Yesterday the San Jose Sharks announced that they were stripping Captain Joe Thornton of his captaincy and Patrick Marleau of his alternate captaincy. They plan to enter training camp with a “clean slate” and let the players compete to earn the C and the A’s. OK then.
Last season ended for the Sharks when they blew a 3-0 series lead to the eventual Cup Champion LA Kings. It doesn’t matter that the Sharks finished fifth in the league with 51 wins and 111 points. Apparently the “statistical revolution” currently going on in the NHL does not take into account things like sample size – which if it did, would mean that people recognize that 51 wins out of 82 games is a lot more significant than going 3-4 in a seven game series.
Since we do not recognize the ridiculousness of this notion, fans and analysts alike clamour for change at the first sign of trouble. Yes, the Sharks have been a good regular season team for years and have always failed in the playoffs, however, contrary to popular opinion, this is rather meaningless. There is a far better chance that the Sharks have just been unlucky in the playoffs than there is that they are a team full of chokers.
There is literally a zero percent chance that the reason the Sharks lost was because of the leadership – or lack there of – of Joe Thornton (or anyone on the team, for that matter). They lost, but there doesn’t have to be any blame. Someone has to lose and if there is fault to be had, it’s with the league for having a set-up that sees two such strong teams play each other in the first round. Certainly it’s not Joe Thornton’s fault that the NHL seeds its’ teams and tracks its’ standings in preposterous ways.
Look, I know the NHL and their teams are not going to suddenly stop caring about public perception – it is as much of a business as it is a game. But, they could be a little less offensive about it. What the Sharks are doing here is akin to calling their fans stupid. If they feel changes are necessary, then make them. They didn’t. The Sharks barely had any roster turnover this summer (and this is a good thing, a 51 win team does need a lot of changes just because they got unlucky in the playoffs). They kept their coach and GM (again, good. It’s smart not to overreact). But why then do they feel the need to make symbolic gestures more likely to hurt their club then help it?
And if all this sounds familiar, it’s because the Sharks did the same stunt in 2009 when they stripped Marleau of the Captaincy and gave it to Rob Blake. It didn’t make them any closer to the Cup then and it won’t do anything now. It is simply a move designed to make it seem like they are making changes and being proactive in their quest to win a championship.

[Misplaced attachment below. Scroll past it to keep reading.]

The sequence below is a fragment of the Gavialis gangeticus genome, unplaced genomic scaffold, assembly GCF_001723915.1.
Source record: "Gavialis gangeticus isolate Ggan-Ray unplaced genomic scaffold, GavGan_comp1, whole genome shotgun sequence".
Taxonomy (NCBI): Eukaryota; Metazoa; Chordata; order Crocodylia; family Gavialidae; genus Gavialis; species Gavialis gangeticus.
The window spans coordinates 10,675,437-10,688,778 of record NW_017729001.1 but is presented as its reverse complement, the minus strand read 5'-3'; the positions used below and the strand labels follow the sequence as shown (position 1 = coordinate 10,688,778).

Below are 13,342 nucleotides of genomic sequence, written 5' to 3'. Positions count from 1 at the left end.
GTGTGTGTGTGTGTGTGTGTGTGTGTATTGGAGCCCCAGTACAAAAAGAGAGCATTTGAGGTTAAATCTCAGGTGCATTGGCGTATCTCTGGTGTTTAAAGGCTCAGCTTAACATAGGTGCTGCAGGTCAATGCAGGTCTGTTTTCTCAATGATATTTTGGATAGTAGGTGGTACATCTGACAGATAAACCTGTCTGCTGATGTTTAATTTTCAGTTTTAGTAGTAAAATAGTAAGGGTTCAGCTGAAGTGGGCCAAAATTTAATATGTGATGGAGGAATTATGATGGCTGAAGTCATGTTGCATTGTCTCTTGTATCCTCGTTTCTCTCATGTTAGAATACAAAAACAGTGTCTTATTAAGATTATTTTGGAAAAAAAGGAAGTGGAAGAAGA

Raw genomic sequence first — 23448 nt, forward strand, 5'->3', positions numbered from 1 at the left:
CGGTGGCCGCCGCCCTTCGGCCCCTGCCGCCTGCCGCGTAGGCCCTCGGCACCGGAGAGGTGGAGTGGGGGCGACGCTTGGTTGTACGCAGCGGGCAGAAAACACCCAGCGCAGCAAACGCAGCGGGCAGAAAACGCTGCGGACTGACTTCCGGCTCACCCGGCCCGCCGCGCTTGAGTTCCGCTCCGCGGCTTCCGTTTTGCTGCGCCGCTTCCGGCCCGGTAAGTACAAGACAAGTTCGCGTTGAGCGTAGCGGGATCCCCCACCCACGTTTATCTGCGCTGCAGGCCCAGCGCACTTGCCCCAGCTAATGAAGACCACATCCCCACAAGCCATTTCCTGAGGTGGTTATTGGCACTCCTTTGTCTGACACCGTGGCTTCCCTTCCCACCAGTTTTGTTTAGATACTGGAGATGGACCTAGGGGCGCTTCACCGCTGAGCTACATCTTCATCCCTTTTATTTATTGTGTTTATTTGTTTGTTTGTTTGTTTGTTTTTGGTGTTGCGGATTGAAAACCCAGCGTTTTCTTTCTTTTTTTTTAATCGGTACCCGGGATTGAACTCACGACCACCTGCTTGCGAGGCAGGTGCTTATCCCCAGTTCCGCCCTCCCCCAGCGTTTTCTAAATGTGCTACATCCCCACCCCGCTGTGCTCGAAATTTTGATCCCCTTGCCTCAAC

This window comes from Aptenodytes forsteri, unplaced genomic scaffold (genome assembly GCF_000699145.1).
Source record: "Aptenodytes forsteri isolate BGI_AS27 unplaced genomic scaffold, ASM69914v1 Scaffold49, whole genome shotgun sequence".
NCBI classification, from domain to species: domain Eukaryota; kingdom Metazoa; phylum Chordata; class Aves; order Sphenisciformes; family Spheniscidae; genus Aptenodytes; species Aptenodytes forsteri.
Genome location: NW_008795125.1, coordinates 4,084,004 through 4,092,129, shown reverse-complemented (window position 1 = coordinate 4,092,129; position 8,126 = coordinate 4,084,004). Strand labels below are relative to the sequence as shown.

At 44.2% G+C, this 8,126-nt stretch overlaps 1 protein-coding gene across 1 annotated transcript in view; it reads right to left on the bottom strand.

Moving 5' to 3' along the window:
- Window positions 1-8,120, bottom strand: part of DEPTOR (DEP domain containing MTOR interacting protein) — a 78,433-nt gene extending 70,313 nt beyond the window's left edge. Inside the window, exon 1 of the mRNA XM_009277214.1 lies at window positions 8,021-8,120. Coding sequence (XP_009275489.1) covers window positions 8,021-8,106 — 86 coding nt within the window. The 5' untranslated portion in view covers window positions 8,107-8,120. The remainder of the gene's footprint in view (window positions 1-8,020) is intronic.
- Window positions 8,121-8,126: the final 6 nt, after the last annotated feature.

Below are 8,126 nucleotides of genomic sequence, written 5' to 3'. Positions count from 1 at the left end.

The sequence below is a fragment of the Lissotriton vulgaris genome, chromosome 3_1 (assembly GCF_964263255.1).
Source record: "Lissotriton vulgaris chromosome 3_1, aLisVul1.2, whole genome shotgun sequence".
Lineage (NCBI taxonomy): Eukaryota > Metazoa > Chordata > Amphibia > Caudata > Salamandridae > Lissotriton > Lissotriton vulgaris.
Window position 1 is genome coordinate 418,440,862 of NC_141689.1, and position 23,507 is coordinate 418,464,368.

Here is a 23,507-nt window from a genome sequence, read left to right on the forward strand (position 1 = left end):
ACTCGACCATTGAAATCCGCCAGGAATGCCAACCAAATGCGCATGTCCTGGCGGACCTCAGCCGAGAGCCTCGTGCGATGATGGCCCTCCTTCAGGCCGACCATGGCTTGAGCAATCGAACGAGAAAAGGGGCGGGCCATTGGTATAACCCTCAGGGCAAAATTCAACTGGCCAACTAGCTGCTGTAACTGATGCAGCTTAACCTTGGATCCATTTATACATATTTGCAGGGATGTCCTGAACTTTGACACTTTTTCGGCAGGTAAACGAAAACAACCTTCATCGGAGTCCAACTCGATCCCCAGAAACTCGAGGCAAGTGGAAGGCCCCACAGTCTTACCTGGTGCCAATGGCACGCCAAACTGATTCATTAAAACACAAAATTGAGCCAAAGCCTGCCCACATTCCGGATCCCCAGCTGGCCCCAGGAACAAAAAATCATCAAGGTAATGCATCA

It just seems like they are patronizing their fans. Offering them up something meaningless and calling it “change.” Personally, I would have found it refreshing if they called a press conference after the season ended and said “Look, this isn’t the result we wanted, but we like our team, we think 50 wins is pretty damn good and we’re going to stick with it, despite what anyone outside the organization thinks.” In the world we live in today, people are smart, they are aware of different levels of media meanings and they know how to deconstruct messages. You can’t patronize your fans anymore, and the Sharks should know better than to pull this kind of meaningless manoeuvre and call it change. I call it a joke, and an insulting one at that.
If they really had a problem with Thornton or his leadership, they’d trade him. Ten to one says they took him aside and explained it was nothing personal and that they really just had to look like they were doing something and that they’d consider it really cool if they he’d go along with it. If they didn’t do that, he’d probably be pretty angry and even maybe demand a trade (which is the other possibility since Thornton has a NMC and controls his destiny, but it’s hard to imagine them being that immature – I am sure if they said “we don’t want you,” he would say “fine,” and move on).
Overall, I don’t care at all who is the captain of a team. I think it is a symbolic gesture and important only because you need to designate a guy who can go over and talk to the ref in order to maintain order on the ice. Leadership is something that you can’t really explain or quantify. Some guys are good leaders and others are not, but if you haven’t been around them you can’t really know for sure. Certainly management approved stooges do not make good leaders and whether or not he has a “C” on his jersey, Thornton will be the same “leader” he was previously. I do, however, think that beyond being insulting to their fans, this move insults a sure first ballot Hall of Fame player who has been nothing but class and production for his entire stay in San Jose, one in which has cemented his status as an all time great in the NHL and easily the best Sharks player in their short history. For that reason, this move is not just insulting to the teams fans, but an absolute disgrace.
In reality, the only way to realistically give yourself a reasonable shot at the Cup is to build a team capable of winning 50 regular season games and hope you get lucky in the playoffs. The Sharks did that and whoever they give the captaincy to isn’t going to make a difference. This move can only hurt – it insults their best player and it insults their fans.